Summer is here: Help your servers beat the heat!

3 min read
Jun 20, 2017 1:44:31 PM

Written by Jame Lijewski, Network technician & Support Center

Summer is here, and so is the heat!

Servers and other network equipment gets hot, but how hot is too hot? Those high temperatures and other environmental conditions can threaten your business productivity as much as security threats. Some main environmental conditions that are a cause for concern are high temperatures, humidity, water damage, and physical security.

There are a few key things you can do to prevent environmental damage to your vital IT infrastructure that can minimize downtime for your company.

Server & equipment monitoring

Servers & other vital equipment usually have environmental monitoring. Some alerting may be able to be configured for CPU temperature, fan speed, etc.

Server room temperature monitoring

The temperature of your server room should be consistently between 64-80°F. Due to the vital nature of the equipment, it is usually recommended to get a separate AC unit just for your server room. In addition to monitoring the temperature of the room, it is also best to monitor temperature near the AC unit to detect if it’s still operating efficiently, as well as the air coming into the server rack.

Server room humidity monitoring

The humidity of your server room is just as crucial to monitoring as the high temperatures. When the room is too dry, it can cause buildup of static electricity of devices. On the other hand, when it’s too humid, corrosion can wreak havoc and condensation can build up on electronic devices, causing premature equipment failure.

Flood monitoring

Most leaks or flooding in server rooms are caused by leaking air conditioning units. Water sensors are best placed under or near the AC unit for the server room, and when possible use a rope sensor around the room or server racks.

Physical security monitoring

In terms of physical security there are many options to meet your basic needs. You can go for a more basic route from something as simple as a door opening sensor, that can be used to alert unauthorized access to the room after hours. Another more secure option would be installing security cameras to record key infrastructure, pointing the cameras directly at the server room access door and/or vital equipment.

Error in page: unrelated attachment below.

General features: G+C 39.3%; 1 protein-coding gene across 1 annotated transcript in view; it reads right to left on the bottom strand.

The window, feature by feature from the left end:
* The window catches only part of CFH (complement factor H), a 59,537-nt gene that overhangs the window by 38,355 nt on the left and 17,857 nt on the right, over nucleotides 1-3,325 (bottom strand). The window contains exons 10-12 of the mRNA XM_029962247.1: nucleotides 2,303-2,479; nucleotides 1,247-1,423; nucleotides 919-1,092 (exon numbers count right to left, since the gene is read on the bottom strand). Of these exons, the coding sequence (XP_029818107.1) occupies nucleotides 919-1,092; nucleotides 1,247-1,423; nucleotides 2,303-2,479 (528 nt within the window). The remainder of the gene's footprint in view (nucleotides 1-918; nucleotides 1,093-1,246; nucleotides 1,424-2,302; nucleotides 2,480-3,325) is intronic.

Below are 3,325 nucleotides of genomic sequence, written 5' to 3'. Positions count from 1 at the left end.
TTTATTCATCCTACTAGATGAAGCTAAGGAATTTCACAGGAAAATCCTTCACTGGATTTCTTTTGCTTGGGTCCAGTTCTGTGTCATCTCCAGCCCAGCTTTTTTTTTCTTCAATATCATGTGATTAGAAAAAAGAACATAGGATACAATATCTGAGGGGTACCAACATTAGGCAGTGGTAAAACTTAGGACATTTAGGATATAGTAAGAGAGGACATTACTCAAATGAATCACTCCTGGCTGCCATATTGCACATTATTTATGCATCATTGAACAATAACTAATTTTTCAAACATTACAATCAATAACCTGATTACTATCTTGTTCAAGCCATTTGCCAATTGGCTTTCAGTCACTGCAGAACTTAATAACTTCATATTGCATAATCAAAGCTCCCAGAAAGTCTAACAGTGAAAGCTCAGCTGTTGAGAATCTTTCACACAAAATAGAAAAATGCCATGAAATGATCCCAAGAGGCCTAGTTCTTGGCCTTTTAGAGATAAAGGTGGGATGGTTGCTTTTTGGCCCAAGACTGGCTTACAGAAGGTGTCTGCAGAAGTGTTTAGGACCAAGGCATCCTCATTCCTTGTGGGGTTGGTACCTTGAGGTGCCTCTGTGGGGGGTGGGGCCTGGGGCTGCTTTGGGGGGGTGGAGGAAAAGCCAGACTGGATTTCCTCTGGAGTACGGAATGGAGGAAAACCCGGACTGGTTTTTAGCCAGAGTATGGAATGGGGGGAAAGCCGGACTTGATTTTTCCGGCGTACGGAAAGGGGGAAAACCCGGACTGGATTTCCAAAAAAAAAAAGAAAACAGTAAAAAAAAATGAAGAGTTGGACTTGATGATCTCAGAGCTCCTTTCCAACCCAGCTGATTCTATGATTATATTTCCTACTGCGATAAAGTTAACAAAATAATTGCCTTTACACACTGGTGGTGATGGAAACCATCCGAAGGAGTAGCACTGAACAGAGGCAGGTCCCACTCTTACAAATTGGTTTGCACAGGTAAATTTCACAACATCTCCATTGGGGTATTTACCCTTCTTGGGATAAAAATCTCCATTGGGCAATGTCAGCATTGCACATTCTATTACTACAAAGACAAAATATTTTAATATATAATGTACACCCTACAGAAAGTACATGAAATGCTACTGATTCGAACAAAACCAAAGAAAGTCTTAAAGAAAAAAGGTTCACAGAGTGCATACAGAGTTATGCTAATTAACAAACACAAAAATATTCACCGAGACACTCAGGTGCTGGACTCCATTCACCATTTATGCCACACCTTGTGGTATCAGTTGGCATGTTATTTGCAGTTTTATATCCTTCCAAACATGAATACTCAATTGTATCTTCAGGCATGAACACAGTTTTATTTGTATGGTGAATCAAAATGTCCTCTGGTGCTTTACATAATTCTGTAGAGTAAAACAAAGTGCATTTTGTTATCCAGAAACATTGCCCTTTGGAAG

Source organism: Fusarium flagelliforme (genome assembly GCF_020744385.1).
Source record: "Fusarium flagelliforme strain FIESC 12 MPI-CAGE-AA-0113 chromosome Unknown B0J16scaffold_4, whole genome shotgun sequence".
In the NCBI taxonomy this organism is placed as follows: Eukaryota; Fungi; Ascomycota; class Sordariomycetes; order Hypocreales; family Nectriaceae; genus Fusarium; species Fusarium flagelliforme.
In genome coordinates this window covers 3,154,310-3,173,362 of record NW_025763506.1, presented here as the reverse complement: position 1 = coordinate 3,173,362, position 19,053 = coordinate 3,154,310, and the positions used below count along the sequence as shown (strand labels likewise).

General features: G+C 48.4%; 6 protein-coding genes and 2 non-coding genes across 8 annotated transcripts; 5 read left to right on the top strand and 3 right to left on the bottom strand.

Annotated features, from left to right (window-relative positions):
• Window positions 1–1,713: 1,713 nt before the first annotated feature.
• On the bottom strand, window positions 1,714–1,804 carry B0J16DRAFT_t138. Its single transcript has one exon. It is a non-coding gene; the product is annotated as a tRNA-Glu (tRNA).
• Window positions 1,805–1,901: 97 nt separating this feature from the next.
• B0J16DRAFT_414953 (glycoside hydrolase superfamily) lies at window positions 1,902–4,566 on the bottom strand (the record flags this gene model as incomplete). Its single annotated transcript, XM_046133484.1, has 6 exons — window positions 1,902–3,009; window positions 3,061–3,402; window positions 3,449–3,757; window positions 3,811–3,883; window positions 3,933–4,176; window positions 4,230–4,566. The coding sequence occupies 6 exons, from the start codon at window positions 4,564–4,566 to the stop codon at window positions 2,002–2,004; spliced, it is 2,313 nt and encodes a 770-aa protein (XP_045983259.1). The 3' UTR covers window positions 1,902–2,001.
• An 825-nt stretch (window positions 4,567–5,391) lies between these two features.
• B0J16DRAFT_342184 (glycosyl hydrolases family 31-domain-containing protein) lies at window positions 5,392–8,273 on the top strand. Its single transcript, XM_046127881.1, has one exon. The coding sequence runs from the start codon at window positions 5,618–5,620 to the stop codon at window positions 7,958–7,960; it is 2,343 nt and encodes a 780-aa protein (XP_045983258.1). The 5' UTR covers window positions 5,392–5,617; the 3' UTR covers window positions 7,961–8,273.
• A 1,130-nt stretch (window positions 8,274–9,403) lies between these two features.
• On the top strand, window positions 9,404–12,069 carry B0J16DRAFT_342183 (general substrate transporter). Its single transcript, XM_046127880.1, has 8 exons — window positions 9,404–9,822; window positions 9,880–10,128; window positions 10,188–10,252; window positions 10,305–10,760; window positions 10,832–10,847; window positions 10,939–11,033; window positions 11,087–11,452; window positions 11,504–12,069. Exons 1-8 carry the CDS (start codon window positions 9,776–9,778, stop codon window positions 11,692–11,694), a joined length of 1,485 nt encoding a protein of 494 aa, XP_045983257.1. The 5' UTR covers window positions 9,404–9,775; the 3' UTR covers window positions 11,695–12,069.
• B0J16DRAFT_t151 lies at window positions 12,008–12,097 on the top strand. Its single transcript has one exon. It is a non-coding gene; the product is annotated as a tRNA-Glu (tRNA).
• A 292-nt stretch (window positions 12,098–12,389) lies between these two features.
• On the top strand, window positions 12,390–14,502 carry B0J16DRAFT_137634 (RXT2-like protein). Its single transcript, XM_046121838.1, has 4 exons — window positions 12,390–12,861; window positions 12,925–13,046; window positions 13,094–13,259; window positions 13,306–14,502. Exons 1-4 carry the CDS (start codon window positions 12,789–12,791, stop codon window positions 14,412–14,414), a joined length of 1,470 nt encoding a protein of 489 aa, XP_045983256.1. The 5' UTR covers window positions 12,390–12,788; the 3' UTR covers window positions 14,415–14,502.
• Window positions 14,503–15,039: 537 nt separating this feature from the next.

As with all monitoring, it doesn’t do much good unless you’re setting up some type of detection and response. Depending on your organization, there may be different individuals you will want to notify such as the main IT contact, CEO, or other key individuals. Not only should the individuals be notified, but you will want to have a clearly documented plan of action. Here are some questions you may want to ask yourself about your own disaster recovery plan:

  1. If the primary contact is on vacation or on a temporary leave, does your monitoring notify other individual(s) as a fail safe?
  2. Do you have a plan of action for each type of incident? For example, if the AC unit fails, have you previously discussed an emergency HVAC technician contact with your IT department and given them authorization to get HVAC involved?
  3. Does the monitoring and alerting work? When was the last time the monitoring was tested to ensure the alerting is working properly? This is especially important to verify after any recent email hosting changes.
  4. Do you have any environmental warning configured from your electric company? Many now have the ability for email alerting if there are known power issues in your service area. On that note, do you have a backup power supply to gracefully shut down your servers, or have a backup generator to keep your business running until service is restored?

Disaster recovery plans are important. Be sure to have a copy on-site as well as off-site due to accessibility reasons. If you are trying to review your disaster recovery plan on a server that has some environmental problems, your hands could be tied unless you have a physical copy elsewhere or a copy of it in the cloud.

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